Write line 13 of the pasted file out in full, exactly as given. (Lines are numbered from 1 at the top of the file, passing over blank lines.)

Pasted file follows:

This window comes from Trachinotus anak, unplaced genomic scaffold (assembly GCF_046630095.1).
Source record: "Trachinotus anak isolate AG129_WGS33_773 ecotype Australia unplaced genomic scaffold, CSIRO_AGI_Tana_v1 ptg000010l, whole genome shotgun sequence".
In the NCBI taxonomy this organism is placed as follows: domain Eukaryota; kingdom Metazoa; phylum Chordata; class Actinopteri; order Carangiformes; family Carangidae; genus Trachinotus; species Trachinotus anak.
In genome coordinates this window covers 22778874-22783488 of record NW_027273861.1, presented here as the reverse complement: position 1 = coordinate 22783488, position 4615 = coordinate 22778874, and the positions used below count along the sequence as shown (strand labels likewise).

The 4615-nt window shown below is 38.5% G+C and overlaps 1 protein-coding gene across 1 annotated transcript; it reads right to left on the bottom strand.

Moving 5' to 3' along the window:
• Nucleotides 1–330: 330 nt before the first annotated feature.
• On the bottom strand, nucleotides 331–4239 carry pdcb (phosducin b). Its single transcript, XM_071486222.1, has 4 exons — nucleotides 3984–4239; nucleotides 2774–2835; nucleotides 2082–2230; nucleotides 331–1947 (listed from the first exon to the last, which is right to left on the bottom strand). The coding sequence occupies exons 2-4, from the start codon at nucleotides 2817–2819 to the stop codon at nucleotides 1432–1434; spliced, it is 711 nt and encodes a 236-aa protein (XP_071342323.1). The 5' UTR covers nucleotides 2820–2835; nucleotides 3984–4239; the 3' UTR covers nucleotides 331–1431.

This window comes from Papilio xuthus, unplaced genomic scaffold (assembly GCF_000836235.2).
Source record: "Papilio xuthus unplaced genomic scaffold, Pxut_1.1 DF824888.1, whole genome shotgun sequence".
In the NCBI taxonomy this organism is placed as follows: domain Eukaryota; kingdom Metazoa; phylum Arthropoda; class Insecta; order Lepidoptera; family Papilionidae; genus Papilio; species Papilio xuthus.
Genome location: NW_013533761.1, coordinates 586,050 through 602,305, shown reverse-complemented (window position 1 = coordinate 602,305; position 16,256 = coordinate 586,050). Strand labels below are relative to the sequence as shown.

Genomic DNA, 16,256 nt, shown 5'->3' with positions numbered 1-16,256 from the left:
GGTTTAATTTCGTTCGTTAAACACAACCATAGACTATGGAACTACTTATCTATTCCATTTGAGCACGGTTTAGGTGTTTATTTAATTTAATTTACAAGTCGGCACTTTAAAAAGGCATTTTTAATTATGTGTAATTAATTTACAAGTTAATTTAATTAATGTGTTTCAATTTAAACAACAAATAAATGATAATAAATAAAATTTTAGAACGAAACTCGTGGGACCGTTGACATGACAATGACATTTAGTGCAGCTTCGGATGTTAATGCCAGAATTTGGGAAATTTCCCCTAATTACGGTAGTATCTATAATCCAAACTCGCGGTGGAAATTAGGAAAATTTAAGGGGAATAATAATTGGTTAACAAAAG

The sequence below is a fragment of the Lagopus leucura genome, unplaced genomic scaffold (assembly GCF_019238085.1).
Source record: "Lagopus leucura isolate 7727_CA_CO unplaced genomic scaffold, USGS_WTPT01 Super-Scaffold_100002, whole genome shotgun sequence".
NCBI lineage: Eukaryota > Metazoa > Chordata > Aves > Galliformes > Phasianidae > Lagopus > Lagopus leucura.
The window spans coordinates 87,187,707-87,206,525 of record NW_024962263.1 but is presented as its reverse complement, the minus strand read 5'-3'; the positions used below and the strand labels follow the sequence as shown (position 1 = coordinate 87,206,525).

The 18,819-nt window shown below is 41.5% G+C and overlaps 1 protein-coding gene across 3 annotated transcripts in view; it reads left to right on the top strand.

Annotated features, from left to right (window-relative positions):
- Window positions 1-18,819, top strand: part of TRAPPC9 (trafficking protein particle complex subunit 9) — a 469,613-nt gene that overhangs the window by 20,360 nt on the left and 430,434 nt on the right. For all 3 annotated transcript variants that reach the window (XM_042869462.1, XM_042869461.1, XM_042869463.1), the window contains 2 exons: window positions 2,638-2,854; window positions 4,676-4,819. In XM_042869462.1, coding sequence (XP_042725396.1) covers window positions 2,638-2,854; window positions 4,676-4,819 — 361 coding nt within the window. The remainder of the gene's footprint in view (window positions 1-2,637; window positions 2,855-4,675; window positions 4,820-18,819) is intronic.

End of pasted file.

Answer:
Genomic DNA, 16,256 nt, shown 5'->3' with positions numbered 1-16,256 from the left: